Canada is in the midst of an opioid crisis.
Opioids are accessible legally and illegally. Opioids such as codeine, fentanyl, morphine, oxycodone, etc. are produced and prescribed often to treat pain.
Data from 2018 estimated that 9.6% of Canadian adults who used opioid medications reported some form of problematic use
Use of Prescribed Opioids
As of June 2020, 11.8% of the Canadian population used prescribed opioid pain relievers
Fastest Growing Overdose Population
Young Canadians aged 15-24 are the fastest-growing population requiring hospital care from opioid overdoses
2. The Overdose Crisis
Overdose deaths due to medical and non-medical drug use are the third leading cause of accidental deaths in Ontario. A large proportion of these deaths can be attributed to opioids. Drug overdose is not confined to one segment of the population, but can affect anyone.
Causes of the overdose crisis include over-prescription of opioids beginning in the 1990s, the increasingly toxic illegal drug supply, the criminalization of drug use, and stigma.
Between January 2016 and June 2019, 13,900 Canadians died from an opioid overdose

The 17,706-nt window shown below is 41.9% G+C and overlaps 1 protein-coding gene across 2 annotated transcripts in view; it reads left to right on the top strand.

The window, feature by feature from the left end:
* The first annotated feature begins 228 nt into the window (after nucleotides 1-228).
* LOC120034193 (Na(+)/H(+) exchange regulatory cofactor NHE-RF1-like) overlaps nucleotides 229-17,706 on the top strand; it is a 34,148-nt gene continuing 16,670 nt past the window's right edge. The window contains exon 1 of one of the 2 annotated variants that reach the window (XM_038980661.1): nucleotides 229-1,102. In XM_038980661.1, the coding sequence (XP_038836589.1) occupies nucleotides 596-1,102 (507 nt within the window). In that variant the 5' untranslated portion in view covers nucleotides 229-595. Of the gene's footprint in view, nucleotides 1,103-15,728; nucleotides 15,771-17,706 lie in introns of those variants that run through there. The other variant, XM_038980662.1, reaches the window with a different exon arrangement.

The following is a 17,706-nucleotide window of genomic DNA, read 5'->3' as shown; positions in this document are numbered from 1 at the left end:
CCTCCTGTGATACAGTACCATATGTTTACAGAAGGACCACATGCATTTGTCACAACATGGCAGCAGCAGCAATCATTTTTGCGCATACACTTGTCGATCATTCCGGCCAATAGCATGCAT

Between January and June 2019, one Canadian fatally overdosed every two hours
Overdoses don’t always result in death, but can result in physical and mental trauma
Smaller communities have double the overdose hospitalization rate of Canada’s largest cities
3. The Drug Policy Crisis
Most opioid-related deaths are preventable. Our “war on drugs” approach of the last few decades and the stigma associated with drug use have blocked the widespread adoption of life-saving overdose prevention and treatment policies in Canada. Unintentional deaths from opioid-overdoses are preventable through program and policy change. The overdose crisis is a drug policy crisis.
(January – September 2020)
Were Aged 20-49
(January – November, 2020)
Increase in Deaths
Increase in Opioid-related ER visits
Most overdoses in Windsor-Essex are caused by fentanyl